Glee and wide-eyed enthusiasm are not typical descriptors of middle school students, but I can honestly say that’s what is seen on competition days. Five minutes of “fitness training” every class period has given most students the confidence and motivation to use their new skills to become class champions for the week. Even better, some participate to improve upon their personal best! When reluctant students state that they actually enjoyed competing I congratulate them for doing something outside their comfort zone. Having the students choose the events helps with “buy-in;” reflecting on what worked and didn’t strengthen critical thinking, persuasion, cooperation, and compromise which help improve the next iteration. Although many don’t like to complete the fitness homework log, I am frequently told about more time being spent being active than playing video games! Several students come into class excited for the “First5Fit!” workout, and the challenging behaviors have been reduced. On the days we have competitions, participation and performance on the weekly quiz increases for most students! This project has helped me as an educator as well as my own physical fitness and well-being. I have experienced growth in skills and confidence that I did not anticipate. Sharing the experience with my students has improved our relationship, which is key to student engagement. I look forward to continuing the practice as long as I am in the classroom!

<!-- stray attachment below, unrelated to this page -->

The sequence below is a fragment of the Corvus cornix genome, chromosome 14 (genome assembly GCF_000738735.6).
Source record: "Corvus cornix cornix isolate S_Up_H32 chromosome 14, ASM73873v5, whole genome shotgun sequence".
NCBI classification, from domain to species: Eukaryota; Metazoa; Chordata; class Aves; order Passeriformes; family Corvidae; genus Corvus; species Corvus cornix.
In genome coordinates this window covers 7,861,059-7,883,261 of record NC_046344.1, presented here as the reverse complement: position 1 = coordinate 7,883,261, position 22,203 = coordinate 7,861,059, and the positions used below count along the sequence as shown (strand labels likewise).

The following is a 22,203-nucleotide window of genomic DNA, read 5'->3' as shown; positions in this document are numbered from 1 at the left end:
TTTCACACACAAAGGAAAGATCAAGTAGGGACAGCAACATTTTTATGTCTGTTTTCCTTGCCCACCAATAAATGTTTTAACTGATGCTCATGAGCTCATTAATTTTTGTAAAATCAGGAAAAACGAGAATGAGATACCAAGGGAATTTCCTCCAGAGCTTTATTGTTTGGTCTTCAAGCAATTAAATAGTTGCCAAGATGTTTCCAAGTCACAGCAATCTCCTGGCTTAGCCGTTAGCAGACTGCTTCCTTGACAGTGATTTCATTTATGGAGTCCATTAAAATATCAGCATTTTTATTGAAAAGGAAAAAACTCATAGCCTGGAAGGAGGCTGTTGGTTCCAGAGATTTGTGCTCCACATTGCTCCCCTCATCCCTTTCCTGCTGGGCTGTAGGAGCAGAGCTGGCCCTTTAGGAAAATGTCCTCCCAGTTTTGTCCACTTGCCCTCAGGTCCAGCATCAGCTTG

I recently taught a Drum Circle Class at Vita Nova. Everyone learned the basic skills so quickly, leading to a very fluid session. I enjoyed getting to know everyone’s stories and how music played a role in their lives. My favorite moment was when each person shared a song that meant a lot to them; they then tried to duplicate the beat on their drums with everyone else following. I would definitely be open to working with Vita Nova in the future, they are an amazing group of people doing impactful work in our community.